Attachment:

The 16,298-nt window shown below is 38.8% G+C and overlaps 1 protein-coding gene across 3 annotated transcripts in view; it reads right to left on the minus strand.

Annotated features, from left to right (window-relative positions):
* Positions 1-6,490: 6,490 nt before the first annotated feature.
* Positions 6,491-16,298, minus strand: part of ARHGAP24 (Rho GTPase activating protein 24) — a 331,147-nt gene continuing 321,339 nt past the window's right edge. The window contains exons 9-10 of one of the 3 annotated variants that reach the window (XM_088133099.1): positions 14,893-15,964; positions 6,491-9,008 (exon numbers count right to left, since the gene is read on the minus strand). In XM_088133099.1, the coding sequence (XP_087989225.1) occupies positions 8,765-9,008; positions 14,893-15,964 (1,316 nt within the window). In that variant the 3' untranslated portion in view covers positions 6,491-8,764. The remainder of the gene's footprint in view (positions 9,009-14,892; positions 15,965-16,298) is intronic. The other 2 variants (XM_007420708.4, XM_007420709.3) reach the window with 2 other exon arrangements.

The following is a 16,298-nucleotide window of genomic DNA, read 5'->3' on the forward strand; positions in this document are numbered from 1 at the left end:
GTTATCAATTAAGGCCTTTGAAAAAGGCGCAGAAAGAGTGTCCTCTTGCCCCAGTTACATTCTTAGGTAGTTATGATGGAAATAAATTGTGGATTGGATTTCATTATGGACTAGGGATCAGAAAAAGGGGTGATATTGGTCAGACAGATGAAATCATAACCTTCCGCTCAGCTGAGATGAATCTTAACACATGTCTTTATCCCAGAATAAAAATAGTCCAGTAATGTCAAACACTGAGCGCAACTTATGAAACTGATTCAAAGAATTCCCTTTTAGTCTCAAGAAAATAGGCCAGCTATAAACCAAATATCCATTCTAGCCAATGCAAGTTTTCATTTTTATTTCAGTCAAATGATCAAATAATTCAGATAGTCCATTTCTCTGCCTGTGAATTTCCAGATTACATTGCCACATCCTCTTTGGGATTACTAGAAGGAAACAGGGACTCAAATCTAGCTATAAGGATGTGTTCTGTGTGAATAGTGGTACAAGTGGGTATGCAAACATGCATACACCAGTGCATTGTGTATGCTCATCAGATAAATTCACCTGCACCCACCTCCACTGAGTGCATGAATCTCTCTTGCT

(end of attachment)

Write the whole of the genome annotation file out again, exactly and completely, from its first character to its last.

The 16,298-nt window shown below is 38.8% G+C and overlaps 1 protein-coding gene across 3 annotated transcripts in view; it reads right to left on the minus strand.

Annotated features, from left to right (window-relative positions):
* Positions 1-6,490: 6,490 nt before the first annotated feature.
* Positions 6,491-16,298, minus strand: part of ARHGAP24 (Rho GTPase activating protein 24) — a 331,147-nt gene continuing 321,339 nt past the window's right edge. The window contains exons 9-10 of one of the 3 annotated variants that reach the window (XM_088133099.1): positions 14,893-15,964; positions 6,491-9,008 (exon numbers count right to left, since the gene is read on the minus strand). In XM_088133099.1, the coding sequence (XP_087989225.1) occupies positions 8,765-9,008; positions 14,893-15,964 (1,316 nt within the window). In that variant the 3' untranslated portion in view covers positions 6,491-8,764. The remainder of the gene's footprint in view (positions 9,009-14,892; positions 15,965-16,298) is intronic. The other 2 variants (XM_007420708.4, XM_007420709.3) reach the window with 2 other exon arrangements.

The following is a 16,298-nucleotide window of genomic DNA, read 5'->3' on the forward strand; positions in this document are numbered from 1 at the left end:
GTTATCAATTAAGGCCTTTGAAAAAGGCGCAGAAAGAGTGTCCTCTTGCCCCAGTTACATTCTTAGGTAGTTATGATGGAAATAAATTGTGGATTGGATTTCATTATGGACTAGGGATCAGAAAAAGGGGTGATATTGGTCAGACAGATGAAATCATAACCTTCCGCTCAGCTGAGATGAATCTTAACACATGTCTTTATCCCAGAATAAAAATAGTCCAGTAATGTCAAACACTGAGCGCAACTTATGAAACTGATTCAAAGAATTCCCTTTTAGTCTCAAGAAAATAGGCCAGCTATAAACCAAATATCCATTCTAGCCAATGCAAGTTTTCATTTTTATTTCAGTCAAATGATCAAATAATTCAGATAGTCCATTTCTCTGCCTGTGAATTTCCAGATTACATTGCCACATCCTCTTTGGGATTACTAGAAGGAAACAGGGACTCAAATCTAGCTATAAGGATGTGTTCTGTGTGAATAGTGGTACAAGTGGGTATGCAAACATGCATACACCAGTGCATTGTGTATGCTCATCAGATAAATTCACCTGCACCCACCTCCACTGAGTGCATGAATCTCTCTTGCT